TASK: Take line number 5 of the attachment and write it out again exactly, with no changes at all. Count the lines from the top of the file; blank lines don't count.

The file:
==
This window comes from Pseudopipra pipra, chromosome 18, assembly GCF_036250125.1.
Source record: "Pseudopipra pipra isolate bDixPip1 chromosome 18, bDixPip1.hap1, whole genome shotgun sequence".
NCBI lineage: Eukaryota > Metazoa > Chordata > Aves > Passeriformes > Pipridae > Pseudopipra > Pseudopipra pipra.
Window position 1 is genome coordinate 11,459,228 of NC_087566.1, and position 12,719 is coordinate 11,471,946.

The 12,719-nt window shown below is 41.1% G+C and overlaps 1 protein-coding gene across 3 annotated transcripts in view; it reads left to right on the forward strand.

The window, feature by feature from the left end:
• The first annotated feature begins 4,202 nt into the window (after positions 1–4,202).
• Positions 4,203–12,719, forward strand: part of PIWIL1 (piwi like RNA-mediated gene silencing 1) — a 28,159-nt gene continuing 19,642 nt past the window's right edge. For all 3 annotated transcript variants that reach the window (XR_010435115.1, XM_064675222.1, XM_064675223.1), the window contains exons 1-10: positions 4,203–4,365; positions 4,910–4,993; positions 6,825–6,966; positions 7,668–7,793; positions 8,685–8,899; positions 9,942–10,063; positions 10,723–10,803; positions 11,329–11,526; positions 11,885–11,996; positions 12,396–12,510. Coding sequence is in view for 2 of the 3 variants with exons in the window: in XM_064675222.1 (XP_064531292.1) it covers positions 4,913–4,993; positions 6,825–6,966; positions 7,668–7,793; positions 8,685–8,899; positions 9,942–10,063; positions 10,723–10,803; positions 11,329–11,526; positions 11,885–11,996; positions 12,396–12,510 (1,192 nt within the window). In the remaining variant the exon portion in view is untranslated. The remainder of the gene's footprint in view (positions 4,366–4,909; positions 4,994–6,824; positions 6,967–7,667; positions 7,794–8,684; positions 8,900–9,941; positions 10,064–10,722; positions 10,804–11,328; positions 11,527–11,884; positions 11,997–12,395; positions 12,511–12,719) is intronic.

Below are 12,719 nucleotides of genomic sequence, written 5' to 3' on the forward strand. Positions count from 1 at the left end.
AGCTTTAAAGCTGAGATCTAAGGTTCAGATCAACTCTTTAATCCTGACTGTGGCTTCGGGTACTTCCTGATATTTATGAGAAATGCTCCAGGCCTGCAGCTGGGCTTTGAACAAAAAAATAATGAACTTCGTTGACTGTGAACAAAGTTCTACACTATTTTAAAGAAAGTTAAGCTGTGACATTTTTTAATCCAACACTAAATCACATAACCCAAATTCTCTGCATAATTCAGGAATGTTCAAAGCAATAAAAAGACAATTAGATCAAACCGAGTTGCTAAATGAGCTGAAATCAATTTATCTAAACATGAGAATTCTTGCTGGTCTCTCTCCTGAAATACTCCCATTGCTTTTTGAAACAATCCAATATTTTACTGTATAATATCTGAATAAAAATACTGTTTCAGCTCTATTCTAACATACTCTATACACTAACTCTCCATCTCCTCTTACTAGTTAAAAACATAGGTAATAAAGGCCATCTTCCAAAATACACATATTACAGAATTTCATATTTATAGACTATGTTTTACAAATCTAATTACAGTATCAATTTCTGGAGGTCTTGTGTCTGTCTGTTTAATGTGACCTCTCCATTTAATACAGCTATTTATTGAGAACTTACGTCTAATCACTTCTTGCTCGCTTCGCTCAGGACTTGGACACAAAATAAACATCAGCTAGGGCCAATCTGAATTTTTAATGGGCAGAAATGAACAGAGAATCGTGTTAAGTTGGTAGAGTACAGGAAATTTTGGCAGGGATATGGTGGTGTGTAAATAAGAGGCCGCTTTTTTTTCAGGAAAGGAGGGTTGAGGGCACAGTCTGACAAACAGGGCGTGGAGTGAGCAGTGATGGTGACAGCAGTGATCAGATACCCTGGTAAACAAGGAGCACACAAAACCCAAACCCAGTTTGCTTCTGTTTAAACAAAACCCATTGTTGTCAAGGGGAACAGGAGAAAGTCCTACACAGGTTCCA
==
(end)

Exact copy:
The 12,719-nt window shown below is 41.1% G+C and overlaps 1 protein-coding gene across 3 annotated transcripts in view; it reads left to right on the forward strand.